EVERYONE is shocked and saddened at news of the tragic death of Mikaeel Kular. His disappearance resonated not just around his neighbourhood in Edinburgh, but all over the UK, as an outpouring of community and public concern showed itself in the form of on the ground volunteer searches, missing person posters and social media campaigns.
What gets us through these emotional moments is our ability to cope, our resources, our resilience, our strategies and our support networks.
Not every child grows up in an environment where life skills are encouraged during their development, just as not every parent is equally equipped to cope with the challenges of raising children. While we do not know how pertinent these issues were to Mikaeel’s short life, we know that far too many vulnerable children are growing up in Scotland at risk of harm, abuse and neglect.
Children 1st was founded as the RSSPCC 130 years ago by people who were concerned at seeing children they knew being abused and neglected. What drove them was their desire to change things for vulnerable children, to provide them not just with the protection of the law, but also protection through the actions of communities and people.
Yet very often, people are unsure what to do if they have a concern about a child. Sometimes people are afraid that they’ll get it wrong, they’re afraid that they will break up a family, or are afraid of false allegations against them for getting involved.
In almost all of the high profile cases involving the death of a child in recent years, people within the community were concerned about that child’s well-being but either did not act, or felt they were not taken seriously when they did.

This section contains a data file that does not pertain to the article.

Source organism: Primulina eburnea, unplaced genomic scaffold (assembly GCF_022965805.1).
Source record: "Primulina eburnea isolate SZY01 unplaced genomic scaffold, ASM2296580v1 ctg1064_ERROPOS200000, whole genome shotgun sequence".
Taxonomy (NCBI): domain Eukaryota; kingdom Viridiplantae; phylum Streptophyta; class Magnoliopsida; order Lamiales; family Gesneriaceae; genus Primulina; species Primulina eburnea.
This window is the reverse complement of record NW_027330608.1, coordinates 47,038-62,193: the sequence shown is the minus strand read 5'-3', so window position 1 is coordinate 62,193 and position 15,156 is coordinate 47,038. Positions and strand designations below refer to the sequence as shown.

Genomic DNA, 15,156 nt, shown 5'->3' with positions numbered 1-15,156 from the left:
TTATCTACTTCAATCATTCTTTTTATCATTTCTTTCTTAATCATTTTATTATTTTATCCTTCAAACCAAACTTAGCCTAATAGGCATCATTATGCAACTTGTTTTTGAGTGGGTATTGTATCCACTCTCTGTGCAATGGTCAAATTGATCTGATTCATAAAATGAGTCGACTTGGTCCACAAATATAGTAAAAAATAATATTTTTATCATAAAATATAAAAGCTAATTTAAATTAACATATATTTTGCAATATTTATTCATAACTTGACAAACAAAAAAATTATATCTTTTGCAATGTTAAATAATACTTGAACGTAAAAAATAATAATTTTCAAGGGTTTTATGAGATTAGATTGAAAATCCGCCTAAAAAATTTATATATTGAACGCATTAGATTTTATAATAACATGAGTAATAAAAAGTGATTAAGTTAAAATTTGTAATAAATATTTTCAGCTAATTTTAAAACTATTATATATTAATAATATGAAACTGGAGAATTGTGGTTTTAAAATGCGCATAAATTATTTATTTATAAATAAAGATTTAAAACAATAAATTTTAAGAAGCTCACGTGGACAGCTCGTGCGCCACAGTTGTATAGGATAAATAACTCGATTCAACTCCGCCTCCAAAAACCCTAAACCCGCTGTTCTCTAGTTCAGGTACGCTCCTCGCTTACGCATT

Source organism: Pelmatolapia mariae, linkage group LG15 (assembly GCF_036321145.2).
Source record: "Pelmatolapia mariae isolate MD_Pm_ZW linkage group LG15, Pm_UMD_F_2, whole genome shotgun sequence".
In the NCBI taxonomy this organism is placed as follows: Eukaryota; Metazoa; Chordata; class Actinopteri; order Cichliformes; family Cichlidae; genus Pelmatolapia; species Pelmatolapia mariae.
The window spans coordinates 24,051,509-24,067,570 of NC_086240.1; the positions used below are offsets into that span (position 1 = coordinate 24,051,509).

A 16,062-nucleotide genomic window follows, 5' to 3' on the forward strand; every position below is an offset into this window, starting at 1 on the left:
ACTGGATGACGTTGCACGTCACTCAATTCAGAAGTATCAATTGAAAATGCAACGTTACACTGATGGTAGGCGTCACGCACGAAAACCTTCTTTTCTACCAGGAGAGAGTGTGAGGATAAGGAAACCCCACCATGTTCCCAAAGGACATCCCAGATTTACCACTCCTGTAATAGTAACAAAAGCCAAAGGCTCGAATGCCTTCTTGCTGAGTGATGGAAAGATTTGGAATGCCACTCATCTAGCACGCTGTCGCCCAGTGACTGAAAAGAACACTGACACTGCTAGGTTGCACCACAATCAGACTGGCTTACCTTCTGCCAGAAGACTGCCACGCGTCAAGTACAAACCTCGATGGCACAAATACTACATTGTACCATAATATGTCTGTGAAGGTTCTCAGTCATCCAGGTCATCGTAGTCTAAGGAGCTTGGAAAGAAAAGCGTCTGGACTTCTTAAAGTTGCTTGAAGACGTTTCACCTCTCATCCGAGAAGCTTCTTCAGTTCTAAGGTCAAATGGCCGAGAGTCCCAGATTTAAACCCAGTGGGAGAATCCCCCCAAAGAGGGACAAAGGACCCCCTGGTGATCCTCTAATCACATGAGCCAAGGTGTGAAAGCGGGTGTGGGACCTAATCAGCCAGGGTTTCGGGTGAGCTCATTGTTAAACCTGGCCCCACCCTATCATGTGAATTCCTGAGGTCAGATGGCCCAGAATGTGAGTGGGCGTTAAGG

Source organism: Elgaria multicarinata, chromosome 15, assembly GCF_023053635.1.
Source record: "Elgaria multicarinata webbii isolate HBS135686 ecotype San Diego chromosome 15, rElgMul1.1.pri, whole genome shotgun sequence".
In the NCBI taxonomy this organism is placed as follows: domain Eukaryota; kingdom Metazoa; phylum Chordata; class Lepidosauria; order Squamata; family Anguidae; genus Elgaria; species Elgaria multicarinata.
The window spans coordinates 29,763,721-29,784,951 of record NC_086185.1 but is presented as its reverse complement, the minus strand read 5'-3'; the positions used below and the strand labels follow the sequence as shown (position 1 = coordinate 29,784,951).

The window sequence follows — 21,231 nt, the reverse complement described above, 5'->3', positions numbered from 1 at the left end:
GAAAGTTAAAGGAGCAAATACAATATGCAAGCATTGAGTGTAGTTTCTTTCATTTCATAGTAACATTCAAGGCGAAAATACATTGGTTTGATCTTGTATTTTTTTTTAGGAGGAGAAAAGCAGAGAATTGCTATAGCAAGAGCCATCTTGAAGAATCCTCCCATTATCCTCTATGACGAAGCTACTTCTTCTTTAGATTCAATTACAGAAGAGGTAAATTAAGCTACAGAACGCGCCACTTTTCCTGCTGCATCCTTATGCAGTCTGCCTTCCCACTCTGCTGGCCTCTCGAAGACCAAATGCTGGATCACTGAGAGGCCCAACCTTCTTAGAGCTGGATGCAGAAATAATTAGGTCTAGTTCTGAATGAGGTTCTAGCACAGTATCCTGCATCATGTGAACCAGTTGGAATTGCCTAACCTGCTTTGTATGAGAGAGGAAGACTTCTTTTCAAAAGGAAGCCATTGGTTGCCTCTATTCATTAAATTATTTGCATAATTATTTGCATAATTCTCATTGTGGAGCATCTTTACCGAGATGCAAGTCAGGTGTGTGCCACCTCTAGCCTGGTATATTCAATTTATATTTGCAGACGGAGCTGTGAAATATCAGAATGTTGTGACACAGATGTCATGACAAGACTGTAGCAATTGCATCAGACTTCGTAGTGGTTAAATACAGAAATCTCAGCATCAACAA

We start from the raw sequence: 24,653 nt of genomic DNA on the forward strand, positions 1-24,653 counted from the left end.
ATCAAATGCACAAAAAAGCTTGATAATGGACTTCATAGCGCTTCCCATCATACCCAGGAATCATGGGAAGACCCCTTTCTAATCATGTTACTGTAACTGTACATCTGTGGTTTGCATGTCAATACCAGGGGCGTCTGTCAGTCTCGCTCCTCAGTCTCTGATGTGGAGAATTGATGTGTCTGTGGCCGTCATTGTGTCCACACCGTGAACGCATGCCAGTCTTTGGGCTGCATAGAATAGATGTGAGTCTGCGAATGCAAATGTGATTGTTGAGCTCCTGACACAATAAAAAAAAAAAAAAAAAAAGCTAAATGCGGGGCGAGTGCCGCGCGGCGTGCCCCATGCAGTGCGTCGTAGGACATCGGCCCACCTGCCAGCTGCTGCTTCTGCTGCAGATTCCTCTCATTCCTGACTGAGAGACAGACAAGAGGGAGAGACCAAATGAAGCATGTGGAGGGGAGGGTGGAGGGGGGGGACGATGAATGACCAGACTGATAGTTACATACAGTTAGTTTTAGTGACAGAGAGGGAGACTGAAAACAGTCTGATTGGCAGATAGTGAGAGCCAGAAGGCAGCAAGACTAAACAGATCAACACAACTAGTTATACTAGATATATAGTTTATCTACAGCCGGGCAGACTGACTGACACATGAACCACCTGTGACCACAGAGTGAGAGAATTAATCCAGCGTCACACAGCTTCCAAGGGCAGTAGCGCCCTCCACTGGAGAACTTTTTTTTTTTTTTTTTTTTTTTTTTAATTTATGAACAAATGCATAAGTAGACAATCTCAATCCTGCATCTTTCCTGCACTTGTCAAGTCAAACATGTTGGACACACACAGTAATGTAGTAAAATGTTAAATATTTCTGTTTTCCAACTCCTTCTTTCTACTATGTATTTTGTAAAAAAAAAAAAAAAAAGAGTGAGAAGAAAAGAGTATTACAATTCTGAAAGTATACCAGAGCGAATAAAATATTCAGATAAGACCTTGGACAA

It is people, not procedures, that keep children safe, and all of us have a responsibility to protect Scotland’s children. We must all ask what we can do to keep the children we know or see safe, although it was heartening to see how many were moved to act when Mikkaeel went missing.
As professionals, we need to respond to concerns when they are expressed by members of the public and focus on prevention rather than reaction when working with parents. From the work Children 1st does with young children, we know that the most vulnerable families often need more specific supports, including help with parenting skills, family relationships, attachment and child development. For many vulnerable families, these are the kind of essential services which children need to have if they are to have a better start in life .
As we hear more about the life of Mikaeel Kular in the coming days, I urge everyone in Scotland to play their part in keeping other children safe by not ignoring a child’s cry for help or turning a blind eye to vulnerable children.
• Anne Houston is Chief executive of Children 1st